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Get started with Veritas Prep GMAT On Demand for $199 Veritas Prep Reviews Senior Manager Joined: 25 Feb 2010 Posts: 481 Followers: 4 Kudos [?]: 61 [0], given: 10 Re: Baker's Dozen [#permalink] 14 Mar 2012, 14:45 Bunuel wrote: 9. If x and y are negative numbers, what is the value of $$\frac{\sqrt{x^2}}{x}-\sqrt{-y*|y|}$$? A. 1+y B. 1-y C. -1-y D. y-1 E. x-y Note that $$\sqrt{a^2}=|a|$$. Next, since $$x<0$$ and $$y<0$$ then $$|x|=-x$$ and $$|y|=-y$$. So, $$\frac{\sqrt{x^2}}{x}-\sqrt{-y*|y|}=\frac{|x|}{x}-\sqrt{(-y)*(-y)}=\frac{-x}{x}-\sqrt{y^2}=-1-|y|=-1+y$$ Answer: D. Hi Bunuel, I didn't quite understand this .. X and Y are odd then how can |x| = -x it has to be +ive. _________________ GGG (Gym / GMAT / Girl) -- Be Serious Its your duty to post OA afterwards; some one must be waiting for that... Math Expert Joined: 02 Sep 2009 Posts: 30362 Followers: 5081 Kudos [?]: 57158 [0], given: 8806 Re: Baker's Dozen [#permalink] 14 Mar 2012, 16:10 Expert's post onedayill wrote: Bunuel wrote: 9. If x and y are negative numbers, what is the value of $$\frac{\sqrt{x^2}}{x}-\sqrt{-y*|y|}$$? A. 1+y B. 1-y C. -1-y D. y-1 E. x-y Note that $$\sqrt{a^2}=|a|$$. Next, since $$x<0$$ and $$y<0$$ then $$|x|=-x$$ and $$|y|=-y$$. So, $$\frac{\sqrt{x^2}}{x}-\sqrt{-y*|y|}=\frac{|x|}{x}-\sqrt{(-y)*(-y)}=\frac{-x}{x}-\sqrt{y^2}=-1-|y|=-1+y$$ Answer: D. Hi Bunuel, I didn't quite understand this .. X and Y are odd then how can |x| = -x it has to be +ive. x and y are negative numbers, not odd numbers. If $$x\geq{0}$$ then $$|x|=x$$; If $$x<{0}$$ then $$|x|=-x$$. So if $$x$$ is negative then $$|x|=-x=-negative=positive$$. For example, if $$x=-2$$ then $$|x|=|-2|=2=-x$$. Check Absolute Values chapter of Math Book for more: math-absolute-value-modulus-86462.html Hope it helps. _________________ Senior Manager Joined: 12 Dec 2010 Posts: 282 Concentration: Strategy, General Management GMAT 1: 680 Q49 V34 GMAT 2: 730 Q49 V41 GPA: 4 WE: Consulting (Other) Followers: 8 Kudos [?]: 40 [0], given: 23 Re: Baker's Dozen [#permalink] 14 Mar 2012, 22:43 Got 9 correct with @ 2.5 mins/Q ... how about others ? (2 Q left without going to deep as killed more than 4 mins on those Q4,7- this proves that not to waste time on something you don't get idea in 1.5-2 mins time frame and missed 2 narrowly- Q9, 10: 10 I din't read 2y but only y so...)..will post in details some explanations, esp. those which are little different from already posted by the very own legend Mr B!! _________________ My GMAT Journey 540->680->730! ~ When the going gets tough, the Tough gets going! Math Expert Joined: 02 Sep 2009 Posts: 30362 Followers: 5081 Kudos [?]: 57158 [0], given: 8806 Re: Baker's Dozen [#permalink] 16 Mar 2012, 02:47 Expert's post chetan2u wrote: Bunuel wrote: 6. A pool has two water pumps A and B and one drain C. Pump A alone can fill the whole pool in x hours, and pump B alone can fill the whole pool in y hours. The drain can empty the whole pool in z hours, where z>x. With pumps A and B both running and the drain C unstopped till the pool is filled, which of the following represents the fraction of the pool which pump A filled? A. $$\frac{yz}{x+y+z}$$ B. $$\frac{yz}{yz+xz-xy}$$ C. $$\frac{yz}{yz+xz+xy}$$ D. $$\frac{xyz}{yz+xz-xy}$$ E. $$\frac{yz+xz-xy}{yz}$$ With pumps A and B both running and the drain unstopped the pool will be filled in a rate $$\frac{1}{x}+\frac{1}{y}-\frac{1}{z}=\frac{yz+xz-zy}{xyz}$$ pool/hour. So, the pool will be filled in $$\frac{xyz}{yz+xz-xy}$$ hours (time is reciprocal of rate). In $$\frac{xyz}{yz+xz-xy}$$ hours pump A will do $$\frac{1}{x}*\frac{xyz}{yz+xz-xy}=\frac{yz}{yz+xz-xy}$$ part of the job. Answer: B. hi , i feel the ans to this Q is wrong. as we have to tell what fraction of the pool was filled up by pump A. it will not depend on the drain C as the filling was done only by pump A and B. ans shud be y/(x+y). the given ans would be correct if we were to find "the amount of water pumped by A in that duration" Actually that was the intended meaning of the question. I edited it so to avoid ambiguity: "which of the following represents the amount of water in terms of the fraction of the pool which pump A pumped into the pool?" Hope now it's more precise. _________________ Math Expert Joined: 02 Sep 2009 Posts: 30362 Followers: 5081 Kudos [?]: 57158 [0], given: 8806 Re: Baker's Dozen [#permalink] 17 Mar 2012, 00:12 Expert's post GMATD11 wrote: Bunuel wrote: 2. If $$y=\frac{(3^5-3^2)^2}{(5^7-5^4)^{-2}}$$, then y is NOT divisible by which of the following? A. 6^4 B. 62^2 C. 65^2 D. 15^4 E. 52^4 $$y=\frac{(3^5-3^2)^2}{(5^7-5^4)^{-2}}=(3^5-3^2)^2*(5^7-5^4)^2=3^4*(3^3-1)^2*5^8*(5^3-1)^2=3^4*26^2*5^8*124^2=2^6*3^4*5^8*13^2*31^2$$. Now, if you analyze each option you'll see that only $$52^4=2^4*13^4$$ is not a factor of $$y$$, since the power of 13 in it is higher than the power of 13 in $$y$$. Answer: E. Pls correct the Typo 2^4 to 2^8 Typo corrected, thanks. _________________ Intern Joined: 09 Feb 2012 Posts: 11 Followers: 0 Kudos [?]: 0 [0], given: 21 Re: Baker's Dozen [#permalink] 18 Mar 2012, 15:45 Bunuel wrote: SOLUTIONS: 1. A password on Mr. Wallace's briefcase consists of 5 digits. What is the probability that the password contains exactly three digit 6? A. 860/90,000 B. 810/100,000 C. 858/100,000 D. 860/100,000 E. 1530/100,000 Total # of 5 digit codes is 10^5, notice that it's not 9*10^4, since in a code we can have zero as the first digit. # of passwords with three digit 6 is $$9*9*C^3_5=810$$: each out of two other digits (not 6) has 9 choices, thus we have 9*9 and $$C^3_5$$ is ways to choose which 3 digits will be 6's out of 5 digits we have. $$P=\frac{favorable}{total}=\frac{810}{10^5}$$ Answer: B. Hello Bunnel.... Can you kindly clarify this question and elaborate on the solution!! Thanks in advance. Math Expert Joined: 02 Sep 2009 Posts: 30362 Followers: 5081 Kudos [?]: 57158 [0], given: 8806 Re: Baker's Dozen [#permalink] 19 Mar 2012, 03:10 Expert's post balas wrote: Bunuel wrote: SOLUTIONS: 1. A password on Mr. Wallace's briefcase consists of 5 digits. What is the probability that the password contains exactly three digit 6? A. 860/90,000 B. 810/100,000 C. 858/100,000 D. 860/100,000 E. 1530/100,000 Total # of 5 digit codes is 10^5, notice that it's not 9*10^4, since in a code we can have zero as the first digit. # of passwords with three digit 6 is $$9*9*C^3_5=810$$: each out of two other digits (not 6) has 9 choices, thus we have 9*9 and $$C^3_5$$ is ways to choose which 3 digits will be 6's out of 5 digits we have. $$P=\frac{favorable}{total}=\frac{810}{10^5}$$ Answer: B. Hello Bunnel.... Can you kindly clarify this question and elaborate on the solution!! Thanks in advance. Can you please specify which part didn't you understand? Thanks. _________________ Manager Joined: 22 Feb 2012 Posts: 93 Schools: HBS '16 GMAT 1: 740 Q49 V42 GMAT 2: 670 Q42 V40 GPA: 3.47 WE: Corporate Finance (Aerospace and Defense) Followers: 2 Kudos [?]: 21 [0], given: 25 Re: Baker's Dozen [#permalink] 27 Mar 2012, 10:04 Awesome set of questions! Intern Joined: 14 Apr 2012 Posts: 7 Followers: 0 Kudos [?]: 0 [0], given: 35 Re: Baker's Dozen [#permalink] 28 Apr 2012, 02:41 Can any one please explain: why it is (9*9*1*1*1* 5C3) in Question no. 1 (password problem)? Why not : 9*9*1*1*1* 5!/2! ?? Last edited by mofasser08 on 28 Apr 2012, 03:00, edited 1 time in total. Manager Joined: 12 Feb 2012 Posts: 104 Followers: 1 Kudos [?]: 23 [0], given: 28 Re: Baker's Dozen [#permalink] 28 Apr 2012, 18:47 Bunuel wrote: SOLUTIONS: 1. A password on Mr. Wallace's briefcase consists of 5 digits. What is the probability that the password contains exactly three digit 6? A. 860/90,000 B. 810/100,000 C. 858/100,000 D. 860/100,000 E. 1530/100,000 Total # of 5 digit codes is 10^5, notice that it's not 9*10^4, since in a code we can have zero as the first digit. # of passwords with three digit 6 is $$9*9*C^3_5=810$$: each out of two other digits (not 6) has 9 choices, thus we have 9*9 and $$C^3_5$$ is ways to choose which 3 digits will be 6's out of 5 digits we have. $$P=\frac{favorable}{total}=\frac{810}{10^5}$$ Answer: B. Hey Bunuel, Sorry to trouble you. If you could, I would appreciate if you could clarify more about 5C3. So this is how I approached the problem: We have three - 6's. With two slots that can be filled by 9 numbers. 666 9 9 . Now the question is how many ways can we rearrange these codes of three 6's and 2 non 6's? Well, have 5 elements 3 identical (because we have 3 identical 6's and two non-6's) Hence we have 5!/(3!2!) ways of rearranging the numbers. Is this why we have 5C3 in the problem? But the two non-6's can be identical or different. For example 66611 66622 66633 66644 66655 ... 66699... etc all satisfy the condition of only three 6's. The number of ways to rearrange the letters {aaabb} is 5!/(3!2!). Moreover, we can also have the two non-6's be different, 66612 66654 66624, etc . the number of ways to rearrange the letters {aaabc} is 5!/(3!). What do we do in this situation? Do we look at this problem as (#6)(#6)(#6)(not #6)(not #6) therefore 5!/(3!2!). Three repeating elements of #6 and two repeating elements of not #6. OR Do we look at the problem as (#6)(#6)(#6)(x)(y), where x and y two numbers that are not 6, that may or may not be equal, therefore 5!/3! (3! for the 3 repeating 6's but we cannot say anything about whether x and y are equal to each other) Bunuel, as always, thank you so much!! And again, sorry to trouble you. Manager Joined: 12 Feb 2012 Posts: 104 Followers: 1 Kudos [?]: 23 [0], given: 28 Re: Baker's Dozen [#permalink] 28 Apr 2012, 18:51 mofasser08 wrote: Can any one please explain: why it is (9*9*1*1*1* 5C3) in Question no. 1 (password problem)? Why not : 9*9*1*1*1* 5!/2! ?? Mofasser, We pretty much have the same question. But I think the reasons it's 5C3 is because we have (#6)(#6)(#6)(not #6)(not #6)=aaabb. The number of ways to rearrange aaabb is 5!/(3!2!). But we need to check with the Oracle, Bunuel. Intern Joined: 01 Mar 2012 Posts: 32 Concentration: Operations, Finance GMAT 1: 740 Q49 V41 GPA: 3.3 WE: Engineering (Manufacturing) Followers: 1 Kudos [?]: 4 [0], given: 46 Re: Baker's Dozen [#permalink] 02 May 2012, 09:59 Question 1 3 number of 6's can be arranged among themselves in 1 way. Number of ways we can select three position from 5= 5C3. For the remaining two position we can choose any digit but 6. So number of possible patterns=(5C3)*9*9 Hence required probability=(5C3)*9*9/10^5 I hope those who have doubt can understand this explanation Senior Manager Joined: 21 Mar 2010 Posts: 314 Followers: 5 Kudos [?]: 25 [0], given: 33 Re: Baker's Dozen [#permalink] 08 May 2012, 17:46 Bunuel wrote: 7. Metropolis Corporation has 4 shareholders: Fritz, Luis, Alfred and Werner. Number of shares that Fritz owns is 2/3 rd of number of the shares of the other three shareholders, number of the shares that Luis owns is 3/7 th of number of the shares of the other three shareholders and number of the shares that Alfred owns is 4/11 th of number of the shares of the other three shareholders. If dividends of$3,600,000 were distributed among the 4 shareholders, how much of this amount did Werner receive?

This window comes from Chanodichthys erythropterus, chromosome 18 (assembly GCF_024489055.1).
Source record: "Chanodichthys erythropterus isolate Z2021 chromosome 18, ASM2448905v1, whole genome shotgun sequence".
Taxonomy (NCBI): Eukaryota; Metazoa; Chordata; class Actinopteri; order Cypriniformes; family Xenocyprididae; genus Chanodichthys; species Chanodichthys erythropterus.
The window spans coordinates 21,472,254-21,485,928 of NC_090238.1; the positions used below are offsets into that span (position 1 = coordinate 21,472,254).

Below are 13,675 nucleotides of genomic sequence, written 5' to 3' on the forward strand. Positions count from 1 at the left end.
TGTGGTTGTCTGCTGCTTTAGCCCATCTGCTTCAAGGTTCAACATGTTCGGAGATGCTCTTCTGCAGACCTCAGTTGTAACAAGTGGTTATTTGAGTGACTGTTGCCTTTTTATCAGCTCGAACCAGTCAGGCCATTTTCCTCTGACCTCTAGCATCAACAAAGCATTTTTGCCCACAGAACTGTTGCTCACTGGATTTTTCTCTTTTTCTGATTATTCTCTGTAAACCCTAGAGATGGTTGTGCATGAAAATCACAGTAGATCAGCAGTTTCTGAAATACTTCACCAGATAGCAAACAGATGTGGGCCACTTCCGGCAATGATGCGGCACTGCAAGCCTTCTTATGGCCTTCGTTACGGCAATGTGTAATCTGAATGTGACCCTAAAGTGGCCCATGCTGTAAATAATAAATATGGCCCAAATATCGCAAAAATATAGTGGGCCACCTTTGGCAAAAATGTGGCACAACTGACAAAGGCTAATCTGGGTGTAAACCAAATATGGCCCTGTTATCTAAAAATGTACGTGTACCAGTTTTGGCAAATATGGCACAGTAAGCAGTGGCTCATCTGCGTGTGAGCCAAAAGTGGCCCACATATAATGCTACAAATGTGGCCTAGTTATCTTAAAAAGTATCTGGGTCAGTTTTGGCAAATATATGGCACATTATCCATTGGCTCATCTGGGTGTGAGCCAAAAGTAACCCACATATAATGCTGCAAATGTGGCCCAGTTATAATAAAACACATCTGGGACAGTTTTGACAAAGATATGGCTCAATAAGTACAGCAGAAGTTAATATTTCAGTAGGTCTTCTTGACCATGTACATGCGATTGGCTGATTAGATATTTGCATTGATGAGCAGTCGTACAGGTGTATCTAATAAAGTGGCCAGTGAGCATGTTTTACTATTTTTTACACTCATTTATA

A. $60,000 B.$90,000